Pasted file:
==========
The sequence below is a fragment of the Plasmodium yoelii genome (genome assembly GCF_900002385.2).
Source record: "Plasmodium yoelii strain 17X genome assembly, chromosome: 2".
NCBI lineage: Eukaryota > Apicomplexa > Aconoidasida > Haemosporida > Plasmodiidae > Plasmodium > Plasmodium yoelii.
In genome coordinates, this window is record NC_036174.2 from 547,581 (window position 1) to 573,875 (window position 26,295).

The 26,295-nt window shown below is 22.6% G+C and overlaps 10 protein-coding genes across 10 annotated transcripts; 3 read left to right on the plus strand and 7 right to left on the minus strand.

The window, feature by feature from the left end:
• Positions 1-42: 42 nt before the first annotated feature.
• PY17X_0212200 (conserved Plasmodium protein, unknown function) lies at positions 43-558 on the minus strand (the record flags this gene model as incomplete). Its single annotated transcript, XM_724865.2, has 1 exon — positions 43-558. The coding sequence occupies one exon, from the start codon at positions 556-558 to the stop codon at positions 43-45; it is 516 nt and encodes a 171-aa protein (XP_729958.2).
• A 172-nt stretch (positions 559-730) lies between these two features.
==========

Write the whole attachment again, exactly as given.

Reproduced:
The sequence below is a fragment of the Plasmodium yoelii genome (genome assembly GCF_900002385.2).
Source record: "Plasmodium yoelii strain 17X genome assembly, chromosome: 2".
NCBI lineage: Eukaryota > Apicomplexa > Aconoidasida > Haemosporida > Plasmodiidae > Plasmodium > Plasmodium yoelii.
In genome coordinates, this window is record NC_036174.2 from 547,581 (window position 1) to 573,875 (window position 26,295).

The 26,295-nt window shown below is 22.6% G+C and overlaps 10 protein-coding genes across 10 annotated transcripts; 3 read left to right on the plus strand and 7 right to left on the minus strand.

The window, feature by feature from the left end:
• Positions 1-42: 42 nt before the first annotated feature.
• PY17X_0212200 (conserved Plasmodium protein, unknown function) lies at positions 43-558 on the minus strand (the record flags this gene model as incomplete). Its single annotated transcript, XM_724865.2, has 1 exon — positions 43-558. The coding sequence occupies one exon, from the start codon at positions 556-558 to the stop codon at positions 43-45; it is 516 nt and encodes a 171-aa protein (XP_729958.2).
• A 172-nt stretch (positions 559-730) lies between these two features.